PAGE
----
Leisure-time physical activity has been associated with lower risk of heart-disease and all-cause mortality, but its association with risk of cancer is not well understood. To determine the association of leisure-time physical activity with incidence of common types of cancer and whether associations vary by body size and/or smoking. We pooled data from 12 prospective US and European cohorts with self-reported physical activity (baseline 1987-2004). We used multivariable Cox regression to estimate hazard ratios (HRs) and 95% confidence intervals for associations of leisure-time physical activity with incidence of 26 types of cancer. Leisure-time physical activity levels were modeled as cohort-specific percentiles on a continuous basis and cohort-specific results were synthesized by random-effects meta-analysis. Hazard ratios for high vs low levels of activity are based on a comparison of risk at the 90th vs 10th percentiles of activity. The data analysis was performed from January 1, 2014, to June 1, 2015. Leisure-time physical activity of a moderate to vigorous intensity. Incident cancer during follow-up. A total of 1.44 million participants (median [range] age, 59 [19-98] years; 57% female) and 186 932 cancers were included. High vs low levels of leisure-time physical activity were associated with lower risks of 13 cancers: esophageal adenocarcinoma (HR 0.58, 95% CI 0.37-0.89), liver (HR 0.73, 95% CI 0.55-0.98), lung (HR 0.74, 95% CI 0.71-0.77), kidney (HR 0.77, 95% CI 0.70-0.85), gastric cardia (HR 0.78, 95% CI 0.64-0.95), endometrial (HR 0.79, 95% CI 0.68-0.92), myeloid leukemia (HR 0.80, 95% CI 0.70-0.92), myeloma (HR 0.83, 95% CI 0.72-0.95), colon (HR 0.84, 95% CI 0.77-0.91), head and neck (HR 0.85, 95% CI 0.78-0.93), rectal (HR 0.87, 95% CI 0.80-0.95), bladder (HR 0.87, 95% CI 0.82-0.92), and breast (HR 0.90, 95% CI 0.87-0.93). Body mass index adjustment modestly attenuated associations for several cancers, but 10 of 13 inverse associations remained statistically significant after this adjustment. Leisure-time physical activity was associated with higher risks of malignant melanoma (HR 1.27, 95% CI 1.16-1.40) and prostate cancer (HR 1.05, 95% CI 1.03-1.08). Associations were generally similar between overweight/obese and normal-weight individuals. Smoking status modified the association for lung cancer but not other smoking-related cancers. Leisure-time physical activity was associated with lower risks of many cancer types. Health care professionals counseling inactive adults should emphasize that most of these associations were evident regardless of body size or smoking history, supporting broad generalizability of findings.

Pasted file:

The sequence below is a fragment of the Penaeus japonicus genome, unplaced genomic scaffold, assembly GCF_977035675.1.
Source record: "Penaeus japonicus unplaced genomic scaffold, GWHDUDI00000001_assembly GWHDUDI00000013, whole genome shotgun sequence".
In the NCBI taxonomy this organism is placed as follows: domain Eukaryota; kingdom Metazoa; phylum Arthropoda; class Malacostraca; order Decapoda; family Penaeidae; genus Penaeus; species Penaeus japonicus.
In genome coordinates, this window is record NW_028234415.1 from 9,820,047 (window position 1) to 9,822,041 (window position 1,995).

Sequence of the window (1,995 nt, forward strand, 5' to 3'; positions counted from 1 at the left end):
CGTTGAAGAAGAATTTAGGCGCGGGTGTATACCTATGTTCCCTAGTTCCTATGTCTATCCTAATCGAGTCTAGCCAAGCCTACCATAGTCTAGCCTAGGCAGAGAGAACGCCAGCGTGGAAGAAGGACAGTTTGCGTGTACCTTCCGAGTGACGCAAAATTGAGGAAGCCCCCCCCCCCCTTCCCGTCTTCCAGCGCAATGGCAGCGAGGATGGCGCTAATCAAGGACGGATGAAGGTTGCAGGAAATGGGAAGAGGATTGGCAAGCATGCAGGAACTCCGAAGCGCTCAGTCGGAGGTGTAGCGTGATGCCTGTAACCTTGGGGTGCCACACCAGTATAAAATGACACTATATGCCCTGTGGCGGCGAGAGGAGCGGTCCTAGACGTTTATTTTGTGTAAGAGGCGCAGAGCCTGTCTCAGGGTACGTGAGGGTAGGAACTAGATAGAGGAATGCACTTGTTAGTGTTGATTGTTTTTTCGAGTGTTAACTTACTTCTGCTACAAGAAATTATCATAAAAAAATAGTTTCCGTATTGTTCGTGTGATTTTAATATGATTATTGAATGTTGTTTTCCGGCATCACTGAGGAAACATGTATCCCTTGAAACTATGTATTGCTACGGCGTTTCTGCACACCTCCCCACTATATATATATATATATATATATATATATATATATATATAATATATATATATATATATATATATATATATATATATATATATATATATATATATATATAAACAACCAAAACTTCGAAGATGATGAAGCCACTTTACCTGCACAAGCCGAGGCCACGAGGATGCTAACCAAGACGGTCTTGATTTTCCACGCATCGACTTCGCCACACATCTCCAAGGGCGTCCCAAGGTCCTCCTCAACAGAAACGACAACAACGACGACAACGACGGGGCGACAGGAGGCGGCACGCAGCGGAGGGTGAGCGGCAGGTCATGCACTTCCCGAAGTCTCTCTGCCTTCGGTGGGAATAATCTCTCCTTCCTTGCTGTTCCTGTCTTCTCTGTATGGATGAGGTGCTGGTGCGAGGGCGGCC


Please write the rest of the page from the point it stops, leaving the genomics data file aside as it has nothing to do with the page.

Twitter Demographics